What’s strong and attractive about Napson’s film and by extension the actors’  performance is the prevalent subtleness and carefreeness. In Nollywood, it’s a rarity for directors to trust audiences to pick up information and character nuances without being prosaic. And Napson’s film achieved that feat. It relies more on implying its message than uttering it. And what viewers will come to appreciate is that what is implied carries more weight and depth. 

Bonding and developing a blooming relationship with two socially separated strangers, a prisoner, and a Ph.D. student is possibly one of the mysteries of the film. Nelson’s script approaches this relationship with care and understanding of the characters’ story. Isabel is in the midst of her divorce and James’ life is on a countdown. Though unaware of each other’s stories intimately, the two characters bonded on their need to share their story with someone who might understand it and not interpret it from a religious or judgemental lens. This makes their bonding to be seamless and understandable. 

For a director or writer to reference themselves in their film isn’t a rarity in the history of filmmaking. Celine Song’s Past Lives is a creative effort of Song, who wrote and directed the film, to understand the complexities of various epochs in her life. Greta Grewig’s Lady Bird is an ode to Sacramento and her teenage years in the city. According to the veteran filmmaker, Martin Scorsese’s Mean Streets is “an attempt to put myself and my old friends on the screen, to show how we lived, what life was like in Little Italy. Thus being outrightly or ambiguously autobiographical in one’s film isn’t a new endeavour for filmmakers. However, what Nepson does in A Tale of Two First Dates while being autobiographical becomes prophetic. 

For the filmmakers who stuff their personal lives into their production, it offers a lens and avenue to project their story. For the audience who watch these productions, it is a social contract entered into with the need to decipher not just the filmmaker’s story but gain perspective about life. But, all these are lacking in  Nepson’s film. The referencing of himself is at best an additional dialogue with no fragment of meaning or insight into the blooming story of James and Isabel. Though inventive and comical, Napson’s placement of himself in the story is unmerited. It’s more or less a writer-cum-director indulging in one of his fantasies at the risk of subverting the story.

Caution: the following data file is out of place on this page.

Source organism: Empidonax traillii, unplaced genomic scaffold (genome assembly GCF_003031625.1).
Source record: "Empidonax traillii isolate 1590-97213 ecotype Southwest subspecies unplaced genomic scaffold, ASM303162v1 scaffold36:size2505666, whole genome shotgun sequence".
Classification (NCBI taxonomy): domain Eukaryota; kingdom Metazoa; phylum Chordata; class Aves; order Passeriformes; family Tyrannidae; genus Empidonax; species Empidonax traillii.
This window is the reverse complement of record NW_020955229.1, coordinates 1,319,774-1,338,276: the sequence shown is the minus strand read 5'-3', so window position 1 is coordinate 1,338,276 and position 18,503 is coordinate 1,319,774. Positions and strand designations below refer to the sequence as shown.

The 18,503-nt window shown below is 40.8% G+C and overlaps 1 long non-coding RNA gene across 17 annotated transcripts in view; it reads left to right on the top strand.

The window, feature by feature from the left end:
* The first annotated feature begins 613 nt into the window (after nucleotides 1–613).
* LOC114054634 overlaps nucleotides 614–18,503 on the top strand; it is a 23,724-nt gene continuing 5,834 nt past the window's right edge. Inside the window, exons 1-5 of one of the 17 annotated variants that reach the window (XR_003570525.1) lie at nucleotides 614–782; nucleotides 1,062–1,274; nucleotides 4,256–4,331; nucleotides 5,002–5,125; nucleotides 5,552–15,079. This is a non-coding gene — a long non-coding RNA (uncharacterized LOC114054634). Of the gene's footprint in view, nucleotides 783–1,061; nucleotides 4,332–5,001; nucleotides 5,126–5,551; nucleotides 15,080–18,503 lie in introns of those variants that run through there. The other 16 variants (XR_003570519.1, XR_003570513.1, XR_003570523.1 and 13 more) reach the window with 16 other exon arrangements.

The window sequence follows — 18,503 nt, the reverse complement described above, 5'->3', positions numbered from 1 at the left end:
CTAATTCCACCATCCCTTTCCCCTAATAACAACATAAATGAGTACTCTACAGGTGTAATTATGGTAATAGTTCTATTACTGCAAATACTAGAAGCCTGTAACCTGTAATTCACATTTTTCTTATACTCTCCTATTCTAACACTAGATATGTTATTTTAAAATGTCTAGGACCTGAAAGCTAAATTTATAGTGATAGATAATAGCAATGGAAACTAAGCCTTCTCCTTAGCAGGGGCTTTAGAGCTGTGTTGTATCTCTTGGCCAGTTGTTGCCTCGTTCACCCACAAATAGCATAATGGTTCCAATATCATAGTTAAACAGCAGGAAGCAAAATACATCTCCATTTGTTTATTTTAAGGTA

How you describe Rotimi and Olowu’s performance in the film is subtle yet menacing. For a one-location short film that doesn’t lend itself quickly to meaning. It’s the actors’ performances, captured by Feranmi Abiola’s lens, eager to lay bare the actors’ ever-changing emotions, that keep viewers enthusiastically involved in the unfolding drama. With every body movement, every carefully uttered dialogue, and every intimate shot, the film slouches in confidence and zest toward its finish line. Unperturbed about losing the viewers’ attention nor caring about the need to “act”, the actors’ performance shows two young talents in a firm grasp of their capacities. 

Created by a team of young filmmakers with the throbbing motive of making a mark and introducing themselves to Nigerian cinephiles, industry stakeholders, and older filmmakers, A Tale of Two First Dates is a collective effort; from the writer to the makeup artist on the set, everyone on the film set had something to prove, and they did prove themselves. As they push forward in their career, one only hopes that this eagerness to prove themselves won’t dissipate or be sucked out by the troubling demands of the Nigerian film industry.